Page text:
Day Camp 4 Developers 6: Non-Programming for Programmers #DC4D
I've attended (and blogged about) the Day Camp 4 Developers series of online conferences before. Effectively, they're like a webinar, only that you get to see presentations from more than one speaker and that there's a little more interactivity. They're also reasonably priced and usually focussed on topics that are at least of partial interest to me. Which is why I attended all 6 of these events so far.
Having said that, number 6 in the series was the DC4D I got the least out of so far.
Four talks were scheduled this time. Lorna Jane Mitchell started it all off with a good talk on estimates. It included some good, honest, and hands-on tips. Favourite quote:
Only a person capable of completing a task can estimate it
This also got a lot of support in the IRC backchannel.
Next up was Brendan Wovchko on "How to Speak Business & Eradicate Confusion in Software Development". I liked that he tried to get some interactivity into the talk, by asking the audience to guess some measures for an airplane. Too bad that he messed that up by mixing up a 747 with a 737 and also using inches and feet for the measurement. I know how long an inch is, but I'm certainly not familiar with using it for any sorts of estimates for real-life objects. Somebody please think of the non-US attendees.
I sort of blanked out after this and stopped paying attention. Not sure why - I somehow got distracted by what was happening elsewhere of the internet (a common problem with webinars). I feel that I missed something, though, so I will have to watch the recording when it's available. This is also why I didn't rate the talk.
Talk number 3 was by Christopher Swenson about using source code management. To be honest, I felt like this was the weakest talk of the four. It felt a bit out of place. It was also very basic and not very inspiring initially (graphics would have helped - show me what's going on when I make a commit; the structure of a centralised vs. a distributed SCM; etc.). Then it turned into an introduction to git.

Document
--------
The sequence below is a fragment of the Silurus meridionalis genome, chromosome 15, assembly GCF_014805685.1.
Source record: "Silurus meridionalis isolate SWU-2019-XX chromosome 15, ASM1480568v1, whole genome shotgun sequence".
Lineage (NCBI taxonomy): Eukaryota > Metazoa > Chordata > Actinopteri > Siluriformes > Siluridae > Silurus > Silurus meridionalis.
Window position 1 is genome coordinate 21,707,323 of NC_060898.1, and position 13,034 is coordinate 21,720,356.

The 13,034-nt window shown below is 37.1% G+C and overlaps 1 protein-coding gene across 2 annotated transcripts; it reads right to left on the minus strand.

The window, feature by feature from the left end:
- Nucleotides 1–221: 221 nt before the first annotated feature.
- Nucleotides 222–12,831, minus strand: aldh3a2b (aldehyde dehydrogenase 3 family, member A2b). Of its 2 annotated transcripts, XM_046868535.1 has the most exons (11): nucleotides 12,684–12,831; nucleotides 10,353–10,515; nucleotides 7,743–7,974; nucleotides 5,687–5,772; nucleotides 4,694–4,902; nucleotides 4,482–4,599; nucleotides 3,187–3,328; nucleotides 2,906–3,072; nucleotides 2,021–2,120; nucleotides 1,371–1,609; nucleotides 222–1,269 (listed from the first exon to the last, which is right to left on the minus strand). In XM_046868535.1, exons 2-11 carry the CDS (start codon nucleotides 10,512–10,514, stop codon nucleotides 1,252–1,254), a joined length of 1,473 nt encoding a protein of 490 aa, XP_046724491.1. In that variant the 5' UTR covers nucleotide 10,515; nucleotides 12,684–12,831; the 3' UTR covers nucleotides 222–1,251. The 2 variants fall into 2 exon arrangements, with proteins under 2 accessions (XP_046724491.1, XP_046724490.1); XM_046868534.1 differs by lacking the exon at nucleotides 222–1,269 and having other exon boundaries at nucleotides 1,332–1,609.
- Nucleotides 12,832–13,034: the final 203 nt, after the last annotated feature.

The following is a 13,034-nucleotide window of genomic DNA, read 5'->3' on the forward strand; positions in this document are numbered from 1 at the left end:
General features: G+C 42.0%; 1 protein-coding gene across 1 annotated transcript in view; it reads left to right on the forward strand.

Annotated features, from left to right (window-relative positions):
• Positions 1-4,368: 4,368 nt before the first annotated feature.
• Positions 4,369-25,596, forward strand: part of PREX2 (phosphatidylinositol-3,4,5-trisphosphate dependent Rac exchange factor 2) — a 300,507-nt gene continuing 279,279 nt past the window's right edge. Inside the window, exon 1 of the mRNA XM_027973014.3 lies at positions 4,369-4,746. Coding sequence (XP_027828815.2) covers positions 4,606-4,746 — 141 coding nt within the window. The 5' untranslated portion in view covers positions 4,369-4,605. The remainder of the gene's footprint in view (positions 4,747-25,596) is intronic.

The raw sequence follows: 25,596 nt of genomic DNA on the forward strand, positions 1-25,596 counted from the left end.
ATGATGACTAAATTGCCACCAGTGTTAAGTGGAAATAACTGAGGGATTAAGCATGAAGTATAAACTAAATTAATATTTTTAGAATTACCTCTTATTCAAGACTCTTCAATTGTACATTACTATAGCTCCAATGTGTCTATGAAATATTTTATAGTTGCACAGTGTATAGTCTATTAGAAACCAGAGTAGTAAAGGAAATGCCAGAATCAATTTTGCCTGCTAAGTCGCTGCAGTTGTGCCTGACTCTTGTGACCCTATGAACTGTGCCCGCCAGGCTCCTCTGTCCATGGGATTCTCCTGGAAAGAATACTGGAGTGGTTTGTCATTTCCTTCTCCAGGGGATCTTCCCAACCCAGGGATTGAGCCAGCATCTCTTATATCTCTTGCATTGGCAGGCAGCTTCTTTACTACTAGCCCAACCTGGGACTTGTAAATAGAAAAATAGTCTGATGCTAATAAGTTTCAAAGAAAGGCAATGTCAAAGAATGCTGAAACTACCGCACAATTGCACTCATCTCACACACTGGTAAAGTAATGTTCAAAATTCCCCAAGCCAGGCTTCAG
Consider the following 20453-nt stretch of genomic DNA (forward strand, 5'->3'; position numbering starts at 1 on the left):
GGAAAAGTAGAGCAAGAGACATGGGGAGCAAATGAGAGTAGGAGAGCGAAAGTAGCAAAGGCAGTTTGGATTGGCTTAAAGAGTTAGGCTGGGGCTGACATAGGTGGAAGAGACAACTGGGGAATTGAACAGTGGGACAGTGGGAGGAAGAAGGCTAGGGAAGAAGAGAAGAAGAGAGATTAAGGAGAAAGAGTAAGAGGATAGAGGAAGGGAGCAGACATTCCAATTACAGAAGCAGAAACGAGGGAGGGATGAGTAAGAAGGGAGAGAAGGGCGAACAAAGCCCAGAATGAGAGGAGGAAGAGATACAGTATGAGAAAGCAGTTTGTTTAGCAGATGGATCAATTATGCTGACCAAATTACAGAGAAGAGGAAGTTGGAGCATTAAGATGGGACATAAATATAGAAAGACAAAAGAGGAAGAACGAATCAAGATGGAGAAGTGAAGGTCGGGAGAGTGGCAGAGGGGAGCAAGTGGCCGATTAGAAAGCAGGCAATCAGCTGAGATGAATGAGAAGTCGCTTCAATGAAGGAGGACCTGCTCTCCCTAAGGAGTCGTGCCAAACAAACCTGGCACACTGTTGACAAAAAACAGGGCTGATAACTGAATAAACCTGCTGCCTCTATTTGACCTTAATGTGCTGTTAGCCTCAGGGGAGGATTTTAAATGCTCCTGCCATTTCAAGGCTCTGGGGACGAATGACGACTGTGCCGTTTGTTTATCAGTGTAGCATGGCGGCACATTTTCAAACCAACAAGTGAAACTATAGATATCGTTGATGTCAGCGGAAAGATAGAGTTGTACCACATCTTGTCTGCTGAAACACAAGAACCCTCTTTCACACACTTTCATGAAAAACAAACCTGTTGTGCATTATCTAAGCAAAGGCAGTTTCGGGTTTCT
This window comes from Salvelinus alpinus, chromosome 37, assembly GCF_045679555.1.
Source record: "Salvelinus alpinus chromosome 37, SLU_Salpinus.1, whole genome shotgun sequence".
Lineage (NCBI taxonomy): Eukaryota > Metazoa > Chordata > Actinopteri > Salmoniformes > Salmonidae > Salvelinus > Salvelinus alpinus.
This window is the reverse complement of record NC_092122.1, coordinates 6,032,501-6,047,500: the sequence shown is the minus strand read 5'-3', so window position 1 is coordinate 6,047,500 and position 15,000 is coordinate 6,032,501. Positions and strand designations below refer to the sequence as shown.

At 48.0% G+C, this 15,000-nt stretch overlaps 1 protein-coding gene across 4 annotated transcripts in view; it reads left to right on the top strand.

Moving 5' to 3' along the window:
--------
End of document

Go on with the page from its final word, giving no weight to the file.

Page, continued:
I know all this stuff, which is probably why I didn't get much out of this talk. But I also felt that the speaker could have done a better job explaining these things to somebody who's new to the topic. He certainly knew what he was talking about - he just didn't present it in a way that fit this audience.
The last talk was by Thursday Bram on documentation and saved the event somewhat, at least for me. She did a good job reminding us of the importance of documentation, to consider the audience we're writing it for and gave lots of handy tips and references.
I will certainly try and make writing documentation a habit now since, as Thursday said, even bad documentation is still better than no documentation. Plus, this coincides with my daily writing habit that I'm still sticking to, now that my book is out.
Part of the reason why I didn't get so much out of the event this time is probably that I'm slowly moving away from programming and software development in general. So I'm probably no longer really the target audience of a conference that focusses on non-programming skills for developers. I still feel strong ties with that community, though, which is why I attended and why I would still recommend to have a look at this series. Cal Evans is doing a good job here teaching developers some skills that I think they should have.